The department’s Utility Resiliency Plan aims to incorporate energy-efficient measures in technical design standards and capital projects, which will reduce energy costs, as well as the carbon footprint of its water and wastewater treatment plants.

To achieve its goals, the utility has partnered with the U.S. Department of Energy on a Wastewater Infrastructure Accelerator program focused on resource recovery and a pathway toward a sustainable infrastructure of the future. “The partnership will enable us to tap into ongoing technical assistance from the U.S. DOE and Oak Ridge National Laboratory to perform energy assessments and identify opportunities for incorporating energy-efficiency measures within the utility,” explains Lester Sola, Water and Sewer Department director.

By adopting innovative and best-practice approaches in data management, technologies and financing for infrastructure improvements, the  utility will seek to improve the energy efficiency of its wastewater treatment facilities by at least 30%. Miami-Dade was one of the few utilities nationwide taking part in the inaugural partnership at the White House in May 2016.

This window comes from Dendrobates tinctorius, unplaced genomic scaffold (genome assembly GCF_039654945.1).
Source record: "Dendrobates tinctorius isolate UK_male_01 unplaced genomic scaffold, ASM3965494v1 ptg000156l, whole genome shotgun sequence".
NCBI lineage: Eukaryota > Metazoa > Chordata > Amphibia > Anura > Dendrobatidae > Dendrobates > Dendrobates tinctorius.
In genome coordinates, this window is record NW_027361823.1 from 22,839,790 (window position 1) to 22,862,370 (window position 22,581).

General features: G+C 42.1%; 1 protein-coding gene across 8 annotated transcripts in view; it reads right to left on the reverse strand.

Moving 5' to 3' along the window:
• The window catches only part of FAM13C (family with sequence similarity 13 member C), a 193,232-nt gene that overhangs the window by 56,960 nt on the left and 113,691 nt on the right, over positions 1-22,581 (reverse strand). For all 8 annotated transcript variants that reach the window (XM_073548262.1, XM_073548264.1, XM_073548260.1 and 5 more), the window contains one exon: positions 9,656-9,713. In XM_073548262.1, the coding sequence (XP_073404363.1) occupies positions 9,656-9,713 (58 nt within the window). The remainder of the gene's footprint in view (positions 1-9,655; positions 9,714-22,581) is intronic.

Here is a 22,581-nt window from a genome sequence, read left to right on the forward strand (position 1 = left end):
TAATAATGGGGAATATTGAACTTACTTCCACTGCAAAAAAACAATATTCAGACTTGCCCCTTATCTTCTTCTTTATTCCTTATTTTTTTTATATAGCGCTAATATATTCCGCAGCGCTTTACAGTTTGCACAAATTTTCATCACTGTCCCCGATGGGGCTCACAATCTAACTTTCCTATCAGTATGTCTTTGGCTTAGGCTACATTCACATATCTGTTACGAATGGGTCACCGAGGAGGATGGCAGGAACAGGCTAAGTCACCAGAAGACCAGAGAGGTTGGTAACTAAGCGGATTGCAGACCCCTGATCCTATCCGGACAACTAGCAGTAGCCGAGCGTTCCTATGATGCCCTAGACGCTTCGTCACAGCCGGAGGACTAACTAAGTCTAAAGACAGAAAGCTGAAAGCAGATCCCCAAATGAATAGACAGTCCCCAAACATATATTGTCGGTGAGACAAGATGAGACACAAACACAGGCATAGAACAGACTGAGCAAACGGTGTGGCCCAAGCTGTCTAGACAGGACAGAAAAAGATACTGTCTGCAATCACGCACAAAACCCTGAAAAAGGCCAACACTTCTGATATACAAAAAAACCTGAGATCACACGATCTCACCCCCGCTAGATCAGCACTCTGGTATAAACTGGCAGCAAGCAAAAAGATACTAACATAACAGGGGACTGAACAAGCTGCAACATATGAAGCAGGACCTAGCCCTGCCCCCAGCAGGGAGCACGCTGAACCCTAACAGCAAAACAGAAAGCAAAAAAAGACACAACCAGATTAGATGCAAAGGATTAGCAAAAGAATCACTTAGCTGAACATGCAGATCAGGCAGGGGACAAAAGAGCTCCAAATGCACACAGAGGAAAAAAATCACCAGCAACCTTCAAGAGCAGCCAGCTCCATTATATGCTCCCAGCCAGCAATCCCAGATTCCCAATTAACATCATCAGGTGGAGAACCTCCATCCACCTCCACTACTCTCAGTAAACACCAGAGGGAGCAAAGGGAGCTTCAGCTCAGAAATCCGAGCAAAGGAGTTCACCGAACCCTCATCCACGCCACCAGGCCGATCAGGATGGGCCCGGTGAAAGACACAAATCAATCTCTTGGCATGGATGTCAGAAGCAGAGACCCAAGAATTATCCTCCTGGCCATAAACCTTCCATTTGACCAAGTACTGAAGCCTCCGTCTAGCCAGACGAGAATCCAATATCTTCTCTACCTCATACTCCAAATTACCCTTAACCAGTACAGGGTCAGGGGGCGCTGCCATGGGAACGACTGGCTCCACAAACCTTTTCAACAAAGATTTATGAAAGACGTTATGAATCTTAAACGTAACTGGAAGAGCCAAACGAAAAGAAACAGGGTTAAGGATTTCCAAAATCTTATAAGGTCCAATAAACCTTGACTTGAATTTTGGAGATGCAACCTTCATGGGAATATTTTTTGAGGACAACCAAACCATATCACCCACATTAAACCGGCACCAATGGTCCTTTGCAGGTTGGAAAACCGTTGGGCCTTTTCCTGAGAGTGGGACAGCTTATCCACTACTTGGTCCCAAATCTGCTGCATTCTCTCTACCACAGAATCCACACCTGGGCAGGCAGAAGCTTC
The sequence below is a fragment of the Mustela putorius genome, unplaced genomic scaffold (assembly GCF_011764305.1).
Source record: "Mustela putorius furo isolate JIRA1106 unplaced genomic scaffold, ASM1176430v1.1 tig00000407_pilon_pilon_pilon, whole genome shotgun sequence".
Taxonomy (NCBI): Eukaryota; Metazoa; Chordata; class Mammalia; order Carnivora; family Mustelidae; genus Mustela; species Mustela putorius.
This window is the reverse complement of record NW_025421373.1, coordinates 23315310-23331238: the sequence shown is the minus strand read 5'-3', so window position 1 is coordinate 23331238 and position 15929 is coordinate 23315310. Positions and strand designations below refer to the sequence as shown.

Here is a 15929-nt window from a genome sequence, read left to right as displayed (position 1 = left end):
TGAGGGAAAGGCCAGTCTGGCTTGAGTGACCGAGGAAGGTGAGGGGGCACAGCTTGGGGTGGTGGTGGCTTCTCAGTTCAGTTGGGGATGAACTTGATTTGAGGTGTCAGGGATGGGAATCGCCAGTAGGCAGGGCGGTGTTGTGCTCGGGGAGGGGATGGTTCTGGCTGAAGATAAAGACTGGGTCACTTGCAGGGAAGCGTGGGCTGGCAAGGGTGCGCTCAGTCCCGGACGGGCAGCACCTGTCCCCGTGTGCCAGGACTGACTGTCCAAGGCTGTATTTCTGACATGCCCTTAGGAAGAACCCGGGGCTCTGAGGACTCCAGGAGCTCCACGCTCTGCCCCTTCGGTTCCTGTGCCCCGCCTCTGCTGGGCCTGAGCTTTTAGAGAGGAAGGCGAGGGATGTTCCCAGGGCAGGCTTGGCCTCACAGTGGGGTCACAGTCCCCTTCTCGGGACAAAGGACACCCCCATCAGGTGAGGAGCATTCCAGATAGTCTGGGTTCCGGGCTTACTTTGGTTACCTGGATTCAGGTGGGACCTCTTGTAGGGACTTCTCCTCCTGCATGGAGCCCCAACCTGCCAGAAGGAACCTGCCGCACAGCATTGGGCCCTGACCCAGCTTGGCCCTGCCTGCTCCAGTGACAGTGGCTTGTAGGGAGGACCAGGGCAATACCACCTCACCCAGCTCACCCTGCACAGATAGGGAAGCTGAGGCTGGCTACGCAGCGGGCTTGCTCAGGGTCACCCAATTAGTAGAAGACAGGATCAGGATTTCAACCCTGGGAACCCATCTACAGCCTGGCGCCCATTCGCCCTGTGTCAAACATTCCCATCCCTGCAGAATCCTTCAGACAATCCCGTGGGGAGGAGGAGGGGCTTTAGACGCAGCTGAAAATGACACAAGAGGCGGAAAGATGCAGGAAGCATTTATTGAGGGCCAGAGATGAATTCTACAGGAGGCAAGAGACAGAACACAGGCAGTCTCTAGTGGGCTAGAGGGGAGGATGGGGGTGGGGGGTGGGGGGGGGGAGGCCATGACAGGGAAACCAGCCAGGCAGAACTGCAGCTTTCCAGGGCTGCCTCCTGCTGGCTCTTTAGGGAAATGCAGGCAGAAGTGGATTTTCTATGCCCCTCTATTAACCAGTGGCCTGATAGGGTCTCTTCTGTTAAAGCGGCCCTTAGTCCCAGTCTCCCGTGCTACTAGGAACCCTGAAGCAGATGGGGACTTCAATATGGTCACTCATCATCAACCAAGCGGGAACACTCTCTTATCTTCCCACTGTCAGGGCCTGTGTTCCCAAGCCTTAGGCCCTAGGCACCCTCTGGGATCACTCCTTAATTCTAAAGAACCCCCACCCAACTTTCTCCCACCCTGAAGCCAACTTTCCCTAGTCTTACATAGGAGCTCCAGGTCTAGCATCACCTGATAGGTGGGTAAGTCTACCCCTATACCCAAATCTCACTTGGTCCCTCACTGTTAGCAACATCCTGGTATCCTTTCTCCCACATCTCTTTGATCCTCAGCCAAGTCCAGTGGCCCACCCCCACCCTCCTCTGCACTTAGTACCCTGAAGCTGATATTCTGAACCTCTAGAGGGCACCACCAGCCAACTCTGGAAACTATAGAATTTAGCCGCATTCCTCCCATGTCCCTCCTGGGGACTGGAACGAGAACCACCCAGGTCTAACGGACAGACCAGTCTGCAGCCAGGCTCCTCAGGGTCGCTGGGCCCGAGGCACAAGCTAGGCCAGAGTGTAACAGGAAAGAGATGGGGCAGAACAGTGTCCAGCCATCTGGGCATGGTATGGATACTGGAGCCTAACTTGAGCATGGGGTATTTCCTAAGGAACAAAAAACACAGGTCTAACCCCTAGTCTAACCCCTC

Energy audits will help identify areas where efficiencies are to be leveraged, and capital improvement projects will be undertaken to realize those efficiencies. A recent example of the utility’s commitment to energy efficiency is the 8 MW cogeneration facility at the South District Wastewater Treatment Plant. This project takes methane gas from the treatment plant digesters and an adjacent municipal landfill and produces electricity and heat, which are used to operate the facility.

The future

While Anand and others at Miami-Dade brim with confidence and enthusiasm as they push ahead with their master plan and capital improvement program, they recognize the challenges. “The next few years will be very challenging as we develop the framework to be a utility of the future,” he says.